5) Avoid the best of the worst.
Sometimes we shoppers, considering ourselves thrifty, get bogged down in racks and racks of clearance or 75% off. After sorting through handfuls of clothes and shoes we would never buy, an amazing item turns up and you rush to the register! The problem is, after looking at so many unappealing things, the item we found wasn’t amazing, but merely the best in a batch of poor options. The way to avoid buying the best of the worst is to take the item, take a stroll to where the full-priced items are, and place your merchandise among the rest. Now, in comparison, are you still excited by it? If it’s still your favorite piece in a price-blind array, you’ve lucked out on a fantastic deal.

6) Know the product.
You can find out a lot about a sale by asking the right salesperson a few simple questions. How long will the discount apply? If it goes until March rather than ending at Christmas, it might be disguising itself as a holiday sale. Find out the item’s original cost- be wary of fake “actual value” numbers on tags- a salesperson can tell you if the shoe ever sold for $200, or if it’s been “marked down to $99” since it walked in the door. Also, find out if those shoes will be on sale again. In October I passed on a pair of boots because the salesperson admitted they’d be on sale again in January- for further discount.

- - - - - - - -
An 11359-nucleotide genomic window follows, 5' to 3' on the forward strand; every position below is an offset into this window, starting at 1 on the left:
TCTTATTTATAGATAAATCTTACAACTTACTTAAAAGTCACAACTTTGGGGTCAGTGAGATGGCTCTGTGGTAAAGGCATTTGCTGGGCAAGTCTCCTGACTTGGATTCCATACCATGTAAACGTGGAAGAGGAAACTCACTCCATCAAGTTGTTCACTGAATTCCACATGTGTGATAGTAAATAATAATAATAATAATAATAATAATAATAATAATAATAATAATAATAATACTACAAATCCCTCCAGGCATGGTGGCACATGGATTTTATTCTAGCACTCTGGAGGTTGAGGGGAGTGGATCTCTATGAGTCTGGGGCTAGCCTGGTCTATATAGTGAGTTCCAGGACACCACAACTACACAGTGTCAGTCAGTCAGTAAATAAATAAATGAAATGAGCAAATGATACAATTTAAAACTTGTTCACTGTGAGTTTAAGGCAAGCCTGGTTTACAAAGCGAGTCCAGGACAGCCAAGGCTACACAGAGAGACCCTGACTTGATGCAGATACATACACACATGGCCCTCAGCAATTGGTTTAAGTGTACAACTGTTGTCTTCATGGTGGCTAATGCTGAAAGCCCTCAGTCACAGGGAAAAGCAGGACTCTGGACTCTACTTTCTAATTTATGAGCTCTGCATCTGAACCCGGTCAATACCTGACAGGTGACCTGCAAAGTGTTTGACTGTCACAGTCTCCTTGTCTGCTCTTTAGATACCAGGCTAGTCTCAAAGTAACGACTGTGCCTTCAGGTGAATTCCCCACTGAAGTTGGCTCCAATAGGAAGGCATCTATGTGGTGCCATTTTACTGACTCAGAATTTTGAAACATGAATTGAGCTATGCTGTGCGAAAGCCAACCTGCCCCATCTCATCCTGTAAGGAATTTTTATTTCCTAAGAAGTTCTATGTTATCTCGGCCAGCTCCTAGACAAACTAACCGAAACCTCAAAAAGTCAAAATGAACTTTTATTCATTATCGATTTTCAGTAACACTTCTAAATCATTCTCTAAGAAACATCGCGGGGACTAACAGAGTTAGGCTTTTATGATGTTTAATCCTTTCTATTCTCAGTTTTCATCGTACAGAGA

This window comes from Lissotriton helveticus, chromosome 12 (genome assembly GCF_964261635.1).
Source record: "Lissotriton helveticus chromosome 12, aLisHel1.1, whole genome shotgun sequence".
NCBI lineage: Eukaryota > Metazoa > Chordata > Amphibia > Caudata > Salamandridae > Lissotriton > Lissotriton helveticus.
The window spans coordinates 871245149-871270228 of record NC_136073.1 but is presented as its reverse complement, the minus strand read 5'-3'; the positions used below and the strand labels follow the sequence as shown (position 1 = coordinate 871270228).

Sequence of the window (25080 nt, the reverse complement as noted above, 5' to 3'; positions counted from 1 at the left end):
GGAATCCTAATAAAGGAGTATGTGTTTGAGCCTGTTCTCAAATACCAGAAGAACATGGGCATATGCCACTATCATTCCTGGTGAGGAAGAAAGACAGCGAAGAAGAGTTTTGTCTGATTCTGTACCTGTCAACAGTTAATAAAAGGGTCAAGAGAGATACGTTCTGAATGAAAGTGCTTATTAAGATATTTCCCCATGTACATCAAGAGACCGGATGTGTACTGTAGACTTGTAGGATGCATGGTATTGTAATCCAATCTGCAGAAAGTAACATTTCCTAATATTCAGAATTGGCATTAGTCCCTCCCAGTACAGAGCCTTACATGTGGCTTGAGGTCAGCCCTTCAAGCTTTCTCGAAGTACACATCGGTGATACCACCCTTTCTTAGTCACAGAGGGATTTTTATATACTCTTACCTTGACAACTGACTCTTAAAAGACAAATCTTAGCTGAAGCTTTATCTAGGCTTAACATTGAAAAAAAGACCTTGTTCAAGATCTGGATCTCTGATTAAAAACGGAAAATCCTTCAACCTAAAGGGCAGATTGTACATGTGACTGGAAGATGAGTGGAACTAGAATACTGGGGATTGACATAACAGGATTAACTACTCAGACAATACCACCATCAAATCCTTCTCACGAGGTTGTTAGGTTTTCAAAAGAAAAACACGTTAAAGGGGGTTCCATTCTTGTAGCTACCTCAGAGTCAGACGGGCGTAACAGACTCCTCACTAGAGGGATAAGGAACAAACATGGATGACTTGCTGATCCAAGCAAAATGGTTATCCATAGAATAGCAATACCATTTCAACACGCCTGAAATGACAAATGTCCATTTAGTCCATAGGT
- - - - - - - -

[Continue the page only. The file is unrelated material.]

7) Walk away.
This is wisdom imparted by my father, and I always shop by it. If the sale isn’t ending in 24 hours, look at the item carefully, and then walk away from it. Do other shopping and then come back, or better yet, go home and come back another day. If it’s something you really love, its allure will survive distance. Stores are usually happy to put items on hold for you. If the sale is ending shortly, you can buy the item but leave it in the bag, with the tags on, with the receipt. Wait a few days, and then take it out again and think about what you paid. You can always make a return. But when you can, it’s invaluably constructive to test yourself and leave it behind.

8) Use the internet.
I’m sure this is preaching to the choir, but the internet is the ultimate mall, with the best deals. I can search for the brand and model of the shoes I’m coveting or compare them to similar items by price, size, or color. During the holidays, stores can sell out of popular items, but it’s easy to find whatever you need online. It’s the most diverse source for every style and need; there’s something for everyone. And don’t worry: during the holidays, there’s more free shipping than you can shake a credit card at, so it’s no extra cost. Online stores are on top of getting your purchases shipped on time, and will even help you calculate a send-by date. No hassle, no leg work, no long lines. Just remember: all of the above guidelines still apply!